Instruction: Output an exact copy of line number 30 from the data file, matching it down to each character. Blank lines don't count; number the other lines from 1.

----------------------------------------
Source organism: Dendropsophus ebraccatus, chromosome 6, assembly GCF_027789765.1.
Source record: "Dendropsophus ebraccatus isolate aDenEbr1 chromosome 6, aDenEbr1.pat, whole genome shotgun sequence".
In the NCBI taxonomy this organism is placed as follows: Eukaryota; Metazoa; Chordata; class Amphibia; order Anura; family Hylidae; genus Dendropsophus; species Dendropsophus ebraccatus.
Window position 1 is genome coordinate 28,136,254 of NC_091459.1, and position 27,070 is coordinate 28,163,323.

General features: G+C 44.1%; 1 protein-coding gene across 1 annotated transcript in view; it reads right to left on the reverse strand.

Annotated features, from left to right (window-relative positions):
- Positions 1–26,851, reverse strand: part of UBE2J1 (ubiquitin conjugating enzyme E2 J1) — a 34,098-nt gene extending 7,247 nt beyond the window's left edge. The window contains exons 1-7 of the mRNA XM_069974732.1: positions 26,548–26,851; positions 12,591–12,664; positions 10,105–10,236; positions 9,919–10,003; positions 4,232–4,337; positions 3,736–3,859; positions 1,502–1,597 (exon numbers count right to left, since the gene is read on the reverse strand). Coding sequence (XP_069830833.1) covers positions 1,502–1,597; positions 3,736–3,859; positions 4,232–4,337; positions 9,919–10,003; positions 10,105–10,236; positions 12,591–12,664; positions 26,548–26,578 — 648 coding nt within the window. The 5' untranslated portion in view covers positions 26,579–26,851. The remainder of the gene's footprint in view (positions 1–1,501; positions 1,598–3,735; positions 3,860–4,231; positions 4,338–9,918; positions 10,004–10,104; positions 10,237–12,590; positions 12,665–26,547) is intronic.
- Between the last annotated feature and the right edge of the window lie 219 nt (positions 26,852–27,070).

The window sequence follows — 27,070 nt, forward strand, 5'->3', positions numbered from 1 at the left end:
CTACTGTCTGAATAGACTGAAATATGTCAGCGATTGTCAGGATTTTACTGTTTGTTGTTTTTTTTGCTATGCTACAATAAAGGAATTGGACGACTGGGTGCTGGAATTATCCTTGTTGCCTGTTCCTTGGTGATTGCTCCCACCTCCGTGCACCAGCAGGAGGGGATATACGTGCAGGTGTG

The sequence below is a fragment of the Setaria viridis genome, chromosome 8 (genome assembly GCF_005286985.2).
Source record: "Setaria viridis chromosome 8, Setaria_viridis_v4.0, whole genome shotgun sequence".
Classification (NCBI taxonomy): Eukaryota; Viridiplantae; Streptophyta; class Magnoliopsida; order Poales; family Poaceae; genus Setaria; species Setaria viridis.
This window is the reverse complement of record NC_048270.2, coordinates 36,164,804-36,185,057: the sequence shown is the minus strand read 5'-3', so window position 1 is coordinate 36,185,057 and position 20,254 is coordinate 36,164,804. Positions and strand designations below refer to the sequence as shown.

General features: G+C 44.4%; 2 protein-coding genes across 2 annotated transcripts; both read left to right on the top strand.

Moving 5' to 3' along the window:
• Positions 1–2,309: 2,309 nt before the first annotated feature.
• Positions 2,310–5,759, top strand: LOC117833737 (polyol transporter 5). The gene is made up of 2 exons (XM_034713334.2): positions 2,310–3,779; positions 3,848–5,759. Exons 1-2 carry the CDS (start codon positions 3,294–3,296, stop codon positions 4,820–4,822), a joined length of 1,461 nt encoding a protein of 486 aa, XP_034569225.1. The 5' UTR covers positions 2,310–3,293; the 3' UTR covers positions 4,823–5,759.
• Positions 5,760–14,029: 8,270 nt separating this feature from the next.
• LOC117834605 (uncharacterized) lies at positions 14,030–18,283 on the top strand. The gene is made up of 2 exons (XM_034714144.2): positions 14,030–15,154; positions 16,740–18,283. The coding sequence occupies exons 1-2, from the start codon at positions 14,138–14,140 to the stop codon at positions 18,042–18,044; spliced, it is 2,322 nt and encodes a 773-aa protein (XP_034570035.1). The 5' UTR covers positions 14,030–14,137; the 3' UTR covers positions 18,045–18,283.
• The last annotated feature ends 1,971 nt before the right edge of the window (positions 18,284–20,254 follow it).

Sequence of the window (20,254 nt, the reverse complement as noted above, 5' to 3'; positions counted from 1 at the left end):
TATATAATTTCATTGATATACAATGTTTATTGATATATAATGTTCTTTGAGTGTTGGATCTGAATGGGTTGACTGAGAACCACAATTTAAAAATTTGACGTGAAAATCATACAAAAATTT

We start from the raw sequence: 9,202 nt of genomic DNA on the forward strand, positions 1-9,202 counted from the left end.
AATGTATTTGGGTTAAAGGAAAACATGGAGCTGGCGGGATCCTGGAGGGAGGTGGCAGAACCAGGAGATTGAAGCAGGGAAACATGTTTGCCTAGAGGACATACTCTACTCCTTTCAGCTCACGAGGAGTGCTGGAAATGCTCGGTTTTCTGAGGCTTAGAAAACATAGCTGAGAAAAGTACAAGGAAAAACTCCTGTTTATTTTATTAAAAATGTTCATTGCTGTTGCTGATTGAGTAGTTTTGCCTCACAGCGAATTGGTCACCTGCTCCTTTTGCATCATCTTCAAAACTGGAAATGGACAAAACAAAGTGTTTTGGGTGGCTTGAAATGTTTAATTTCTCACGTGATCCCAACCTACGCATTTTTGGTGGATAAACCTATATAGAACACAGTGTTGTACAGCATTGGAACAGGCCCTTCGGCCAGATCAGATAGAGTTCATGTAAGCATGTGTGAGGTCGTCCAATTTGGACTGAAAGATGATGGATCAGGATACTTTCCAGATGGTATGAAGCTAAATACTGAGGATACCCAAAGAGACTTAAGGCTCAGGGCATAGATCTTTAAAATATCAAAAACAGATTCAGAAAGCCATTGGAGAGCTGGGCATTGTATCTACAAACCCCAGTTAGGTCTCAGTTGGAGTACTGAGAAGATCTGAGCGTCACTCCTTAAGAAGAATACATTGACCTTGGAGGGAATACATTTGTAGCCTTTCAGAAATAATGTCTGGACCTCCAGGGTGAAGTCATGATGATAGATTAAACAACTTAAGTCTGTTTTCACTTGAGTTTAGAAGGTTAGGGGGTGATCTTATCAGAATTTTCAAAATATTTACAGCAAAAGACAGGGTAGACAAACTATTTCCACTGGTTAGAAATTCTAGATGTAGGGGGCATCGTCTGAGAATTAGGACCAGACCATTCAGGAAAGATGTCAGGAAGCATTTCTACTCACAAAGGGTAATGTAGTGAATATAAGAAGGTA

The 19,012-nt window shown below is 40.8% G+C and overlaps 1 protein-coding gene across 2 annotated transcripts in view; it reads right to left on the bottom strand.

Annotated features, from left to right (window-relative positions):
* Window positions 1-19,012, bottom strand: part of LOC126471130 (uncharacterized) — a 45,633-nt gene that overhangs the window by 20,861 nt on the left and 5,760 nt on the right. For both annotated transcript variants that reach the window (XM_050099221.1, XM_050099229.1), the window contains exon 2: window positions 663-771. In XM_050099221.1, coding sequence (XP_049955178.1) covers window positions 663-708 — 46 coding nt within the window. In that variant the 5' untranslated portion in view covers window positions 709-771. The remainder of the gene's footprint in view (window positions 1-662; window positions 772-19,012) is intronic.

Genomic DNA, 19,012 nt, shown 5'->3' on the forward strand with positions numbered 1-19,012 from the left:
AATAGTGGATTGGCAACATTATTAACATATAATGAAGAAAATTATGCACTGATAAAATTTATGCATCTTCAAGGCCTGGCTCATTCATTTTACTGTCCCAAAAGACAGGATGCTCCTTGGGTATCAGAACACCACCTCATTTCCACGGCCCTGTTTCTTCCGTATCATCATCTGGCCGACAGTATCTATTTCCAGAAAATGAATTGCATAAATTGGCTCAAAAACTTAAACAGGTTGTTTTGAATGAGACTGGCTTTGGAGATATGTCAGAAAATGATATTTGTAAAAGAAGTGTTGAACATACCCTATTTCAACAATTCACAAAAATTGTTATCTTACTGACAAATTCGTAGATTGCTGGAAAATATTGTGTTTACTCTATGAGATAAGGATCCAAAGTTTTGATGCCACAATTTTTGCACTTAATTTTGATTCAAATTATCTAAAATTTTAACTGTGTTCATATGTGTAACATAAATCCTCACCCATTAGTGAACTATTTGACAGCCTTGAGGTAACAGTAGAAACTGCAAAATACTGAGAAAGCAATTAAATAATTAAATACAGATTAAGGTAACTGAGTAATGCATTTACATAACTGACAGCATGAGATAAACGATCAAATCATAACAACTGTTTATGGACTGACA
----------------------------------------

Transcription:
AATAGTGGATTGGCAACATTATTAACATATAATGAAGAAAATTATGCACTGATAAAATTTATGCATCTTCAAGGCCTGGCTCATTCATTTTACTGTCCCAAAAGACAGGATGCTCCTTGGGTATCAGAACACCACCTCATTTCCACGGCCCTGTTTCTTCCGTATCATCATCTGGCCGACAGTATCTATTTCCAGAAAATGAATTGCATAAATTGGCTCAAAAACTTAAACAGGTTGTTTTGAATGAGACTGGCTTTGGAGATATGTCAGAAAATGATATTTGTAAAAGAAGTGTTGAACATACCCTATTTCAACAATTCACAAAAATTGTTATCTTACTGACAAATTCGTAGATTGCTGGAAAATATTGTGTTTACTCTATGAGATAAGGATCCAAAGTTTTGATGCCACAATTTTTGCACTTAATTTTGATTCAAATTATCTAAAATTTTAACTGTGTTCATATGTGTAACATAAATCCTCACCCATTAGTGAACTATTTGACAGCCTTGAGGTAACAGTAGAAACTGCAAAATACTGAGAAAGCAATTAAATAATTAAATACAGATTAAGGTAACTGAGTAATGCATTTACATAACTGACAGCATGAGATAAACGATCAAATCATAACAACTGTTTATGGACTGACA